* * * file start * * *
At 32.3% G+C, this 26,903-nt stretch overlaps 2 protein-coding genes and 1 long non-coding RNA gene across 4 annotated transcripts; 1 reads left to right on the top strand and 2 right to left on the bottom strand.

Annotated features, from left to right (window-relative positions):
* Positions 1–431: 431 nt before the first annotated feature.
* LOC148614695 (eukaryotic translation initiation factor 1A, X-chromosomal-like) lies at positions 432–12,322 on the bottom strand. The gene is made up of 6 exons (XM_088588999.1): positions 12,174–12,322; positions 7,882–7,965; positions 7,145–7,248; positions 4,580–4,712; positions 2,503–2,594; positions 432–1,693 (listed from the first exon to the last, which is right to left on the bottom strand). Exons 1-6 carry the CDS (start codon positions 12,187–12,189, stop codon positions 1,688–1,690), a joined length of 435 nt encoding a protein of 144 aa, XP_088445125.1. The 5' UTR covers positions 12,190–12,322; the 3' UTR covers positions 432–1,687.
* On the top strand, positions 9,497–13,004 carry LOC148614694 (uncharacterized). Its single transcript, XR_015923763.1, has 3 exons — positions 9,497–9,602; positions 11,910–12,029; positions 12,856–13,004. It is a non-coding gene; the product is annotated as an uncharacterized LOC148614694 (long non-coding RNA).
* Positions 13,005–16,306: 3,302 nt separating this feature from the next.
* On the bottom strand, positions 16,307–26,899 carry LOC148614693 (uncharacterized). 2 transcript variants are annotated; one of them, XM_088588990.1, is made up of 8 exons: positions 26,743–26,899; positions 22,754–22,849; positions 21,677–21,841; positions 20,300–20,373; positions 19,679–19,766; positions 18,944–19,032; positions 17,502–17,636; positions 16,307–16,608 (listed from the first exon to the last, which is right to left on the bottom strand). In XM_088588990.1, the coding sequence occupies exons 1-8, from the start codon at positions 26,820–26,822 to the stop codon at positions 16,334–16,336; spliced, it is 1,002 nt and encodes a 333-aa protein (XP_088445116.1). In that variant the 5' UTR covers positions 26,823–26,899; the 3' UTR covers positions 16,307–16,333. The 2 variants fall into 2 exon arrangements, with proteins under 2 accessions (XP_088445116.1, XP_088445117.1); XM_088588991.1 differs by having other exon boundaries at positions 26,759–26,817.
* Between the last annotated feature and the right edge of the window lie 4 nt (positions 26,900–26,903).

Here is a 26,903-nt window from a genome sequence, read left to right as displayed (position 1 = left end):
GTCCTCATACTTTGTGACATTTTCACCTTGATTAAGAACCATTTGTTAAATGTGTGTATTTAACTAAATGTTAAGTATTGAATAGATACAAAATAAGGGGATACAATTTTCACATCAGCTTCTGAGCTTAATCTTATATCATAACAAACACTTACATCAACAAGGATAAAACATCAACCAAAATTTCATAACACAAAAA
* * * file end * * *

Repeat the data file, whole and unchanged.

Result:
At 32.3% G+C, this 26,903-nt stretch overlaps 2 protein-coding genes and 1 long non-coding RNA gene across 4 annotated transcripts; 1 reads left to right on the top strand and 2 right to left on the bottom strand.

Annotated features, from left to right (window-relative positions):
* Positions 1–431: 431 nt before the first annotated feature.
* LOC148614695 (eukaryotic translation initiation factor 1A, X-chromosomal-like) lies at positions 432–12,322 on the bottom strand. The gene is made up of 6 exons (XM_088588999.1): positions 12,174–12,322; positions 7,882–7,965; positions 7,145–7,248; positions 4,580–4,712; positions 2,503–2,594; positions 432–1,693 (listed from the first exon to the last, which is right to left on the bottom strand). Exons 1-6 carry the CDS (start codon positions 12,187–12,189, stop codon positions 1,688–1,690), a joined length of 435 nt encoding a protein of 144 aa, XP_088445125.1. The 5' UTR covers positions 12,190–12,322; the 3' UTR covers positions 432–1,687.
* On the top strand, positions 9,497–13,004 carry LOC148614694 (uncharacterized). Its single transcript, XR_015923763.1, has 3 exons — positions 9,497–9,602; positions 11,910–12,029; positions 12,856–13,004. It is a non-coding gene; the product is annotated as an uncharacterized LOC148614694 (long non-coding RNA).
* Positions 13,005–16,306: 3,302 nt separating this feature from the next.
* On the bottom strand, positions 16,307–26,899 carry LOC148614693 (uncharacterized). 2 transcript variants are annotated; one of them, XM_088588990.1, is made up of 8 exons: positions 26,743–26,899; positions 22,754–22,849; positions 21,677–21,841; positions 20,300–20,373; positions 19,679–19,766; positions 18,944–19,032; positions 17,502–17,636; positions 16,307–16,608 (listed from the first exon to the last, which is right to left on the bottom strand). In XM_088588990.1, the coding sequence occupies exons 1-8, from the start codon at positions 26,820–26,822 to the stop codon at positions 16,334–16,336; spliced, it is 1,002 nt and encodes a 333-aa protein (XP_088445116.1). In that variant the 5' UTR covers positions 26,823–26,899; the 3' UTR covers positions 16,307–16,333. The 2 variants fall into 2 exon arrangements, with proteins under 2 accessions (XP_088445116.1, XP_088445117.1); XM_088588991.1 differs by having other exon boundaries at positions 26,759–26,817.
* Between the last annotated feature and the right edge of the window lie 4 nt (positions 26,900–26,903).

Here is a 26,903-nt window from a genome sequence, read left to right as displayed (position 1 = left end):
GTCCTCATACTTTGTGACATTTTCACCTTGATTAAGAACCATTTGTTAAATGTGTGTATTTAACTAAATGTTAAGTATTGAATAGATACAAAATAAGGGGATACAATTTTCACATCAGCTTCTGAGCTTAATCTTATATCATAACAAACACTTACATCAACAAGGATAAAACATCAACCAAAATTTCATAACACAAAAA